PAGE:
- Onset of seasonal rains is delayed in parts of South Africa and Lesotho
- Rainfall season has started on time in northern parts of the region, and most other areas are expected to experience onset of rains in November
- Integrated pest management strategies have been recommended for countering fall armyworm outbreaks
The northern parts of the region have experienced good rains since October, and most areas now have near-normal to above normal rainfall totals (Figure 1, green colours). Areas where above normal rains were received include much of Angola and DRC, north-eastern Zambia, western and eastern Tanzania, and central Madagascar. In many of these northern areas, the seasonal rains normally start in September and October.
Most southern and central parts of the region typically experience an onset of rains in November. The exception to this is the eastern parts of South Africa, and some parts of Swaziland and Lesotho, and central Madagascar, where seasonal rains typically start in October. In these early-starting south eastern areas, rains have so far been below average (Figure 1, yellow and brown colours). In contrast, good rains were received earlier than usual in central Mozambique and eastern Zimbabwe in early November.
The good rains in the northern parts of the region indicate the onset of planting rains. Figure 2 shows areas where rains were sufficient to commence planting, and the dekad in which the rains were received. In some of the areas that received good rains in early November, such as central Mozambique and eastern Zimbabwe, consistent follow up rains are still required before the end of November in order to avoid false starts which would necessitate replanting.
In eastern parts of South Africa where the October rains were below average, the onset of rains is late, 30-40 days later than normal in some areas (dark grey colours, Figure 2). Such extensive delays in the onset can compromise the season quality, as this can result in crops bring unable to reach maturity before the growing season ends, either due to the cessation of rains, or due to the onset of cold conditions that are not conducive to the growth of cereal crops.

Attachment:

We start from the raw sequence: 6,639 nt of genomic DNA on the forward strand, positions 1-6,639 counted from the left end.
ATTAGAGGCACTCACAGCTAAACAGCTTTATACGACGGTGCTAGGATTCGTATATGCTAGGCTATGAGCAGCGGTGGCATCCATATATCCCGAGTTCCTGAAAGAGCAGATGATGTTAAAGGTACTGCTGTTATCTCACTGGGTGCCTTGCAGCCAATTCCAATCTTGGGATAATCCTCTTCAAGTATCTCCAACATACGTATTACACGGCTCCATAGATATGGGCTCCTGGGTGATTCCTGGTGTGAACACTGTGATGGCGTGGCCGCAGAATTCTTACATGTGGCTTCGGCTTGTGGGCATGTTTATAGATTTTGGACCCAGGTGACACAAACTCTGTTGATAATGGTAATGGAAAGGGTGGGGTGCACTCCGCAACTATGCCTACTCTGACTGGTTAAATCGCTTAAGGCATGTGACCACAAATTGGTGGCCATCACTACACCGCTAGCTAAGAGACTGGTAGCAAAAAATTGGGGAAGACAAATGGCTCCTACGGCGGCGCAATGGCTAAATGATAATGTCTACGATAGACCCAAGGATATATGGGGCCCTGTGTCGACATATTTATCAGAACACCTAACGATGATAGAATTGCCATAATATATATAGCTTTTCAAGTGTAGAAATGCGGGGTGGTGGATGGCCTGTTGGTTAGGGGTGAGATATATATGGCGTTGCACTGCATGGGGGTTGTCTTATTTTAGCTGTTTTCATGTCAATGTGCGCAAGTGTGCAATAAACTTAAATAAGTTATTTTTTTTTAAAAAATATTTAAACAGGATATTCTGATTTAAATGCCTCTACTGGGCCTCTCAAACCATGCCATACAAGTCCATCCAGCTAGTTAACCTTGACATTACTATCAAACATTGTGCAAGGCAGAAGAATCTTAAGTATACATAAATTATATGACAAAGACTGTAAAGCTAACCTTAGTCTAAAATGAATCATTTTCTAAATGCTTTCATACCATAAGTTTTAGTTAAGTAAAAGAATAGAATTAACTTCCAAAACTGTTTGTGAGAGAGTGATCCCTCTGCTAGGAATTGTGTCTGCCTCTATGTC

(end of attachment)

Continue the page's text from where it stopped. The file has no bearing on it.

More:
The good rains received in the northern parts of the region, particularly in Tanzania, will help to alleviate dryness experienced in the 2016/17 season. In contrast, dry conditions in eastern South Africa may exacerbate dry conditions already existing in some areas due to poor rains received over the last few seasons. Rains in parts of southern and central Malawi prompted some farmers to start planting in early November. National reports from Malawi and South Africa indicate that as of October, farmers have been undertaking land preparation for the summer cropping season.
The high rainfall received last season in the central parts of the region encouraged good re-growth of vegetation, and satellite imagery indicates that vegetation conditions are currently well above average for this time of year in the central areas (blue and dark green colours, Figure 3). This also reflects on pasture and rangeland conditions, particularly in areas where these are the predominant vegetation types. Areas where above average vegetation conditions prevail include parts of Botswana and Namibia, where livestock production is a principal agricultural activity. In contrast, some western parts of South Africa which have had poor rainfall in the last few seasons, show well below-average vegetation conditions. A national report from South Africa indicated that grazing and livestock in parts of the country are in poor condition, and drought conditions prevail in some areas.